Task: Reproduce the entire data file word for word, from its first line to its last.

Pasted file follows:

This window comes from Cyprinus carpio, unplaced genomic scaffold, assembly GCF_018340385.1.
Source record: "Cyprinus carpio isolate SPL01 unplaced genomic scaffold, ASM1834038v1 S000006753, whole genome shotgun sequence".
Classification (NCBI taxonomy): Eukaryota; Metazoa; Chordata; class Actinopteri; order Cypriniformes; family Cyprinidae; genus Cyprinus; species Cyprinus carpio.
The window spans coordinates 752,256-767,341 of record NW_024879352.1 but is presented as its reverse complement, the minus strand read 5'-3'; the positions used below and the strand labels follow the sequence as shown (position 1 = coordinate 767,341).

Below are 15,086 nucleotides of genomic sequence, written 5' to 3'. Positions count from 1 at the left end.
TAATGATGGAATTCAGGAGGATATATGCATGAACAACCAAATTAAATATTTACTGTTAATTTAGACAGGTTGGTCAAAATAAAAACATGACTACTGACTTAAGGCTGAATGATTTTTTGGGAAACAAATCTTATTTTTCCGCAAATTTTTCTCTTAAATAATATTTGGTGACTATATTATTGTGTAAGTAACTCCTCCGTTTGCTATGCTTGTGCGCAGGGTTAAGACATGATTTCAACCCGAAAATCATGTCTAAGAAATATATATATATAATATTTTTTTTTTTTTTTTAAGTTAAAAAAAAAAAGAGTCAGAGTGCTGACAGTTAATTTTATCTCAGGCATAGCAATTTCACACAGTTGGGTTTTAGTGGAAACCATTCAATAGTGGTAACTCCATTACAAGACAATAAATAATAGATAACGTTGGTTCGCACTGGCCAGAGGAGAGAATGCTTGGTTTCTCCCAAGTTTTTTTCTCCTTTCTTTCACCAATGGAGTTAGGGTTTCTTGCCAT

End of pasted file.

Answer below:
This window comes from Cyprinus carpio, unplaced genomic scaffold, assembly GCF_018340385.1.
Source record: "Cyprinus carpio isolate SPL01 unplaced genomic scaffold, ASM1834038v1 S000006753, whole genome shotgun sequence".
Classification (NCBI taxonomy): Eukaryota; Metazoa; Chordata; class Actinopteri; order Cypriniformes; family Cyprinidae; genus Cyprinus; species Cyprinus carpio.
The window spans coordinates 752,256-767,341 of record NW_024879352.1 but is presented as its reverse complement, the minus strand read 5'-3'; the positions used below and the strand labels follow the sequence as shown (position 1 = coordinate 767,341).

Below are 15,086 nucleotides of genomic sequence, written 5' to 3'. Positions count from 1 at the left end.
TAATGATGGAATTCAGGAGGATATATGCATGAACAACCAAATTAAATATTTACTGTTAATTTAGACAGGTTGGTCAAAATAAAAACATGACTACTGACTTAAGGCTGAATGATTTTTTGGGAAACAAATCTTATTTTTCCGCAAATTTTTCTCTTAAATAATATTTGGTGACTATATTATTGTGTAAGTAACTCCTCCGTTTGCTATGCTTGTGCGCAGGGTTAAGACATGATTTCAACCCGAAAATCATGTCTAAGAAATATATATATATAATATTTTTTTTTTTTTTTTAAGTTAAAAAAAAAAAGAGTCAGAGTGCTGACAGTTAATTTTATCTCAGGCATAGCAATTTCACACAGTTGGGTTTTAGTGGAAACCATTCAATAGTGGTAACTCCATTACAAGACAATAAATAATAGATAACGTTGGTTCGCACTGGCCAGAGGAGAGAATGCTTGGTTTCTCCCAAGTTTTTTTCTCCTTTCTTTCACCAATGGAGTTAGGGTTTCTTGCCAT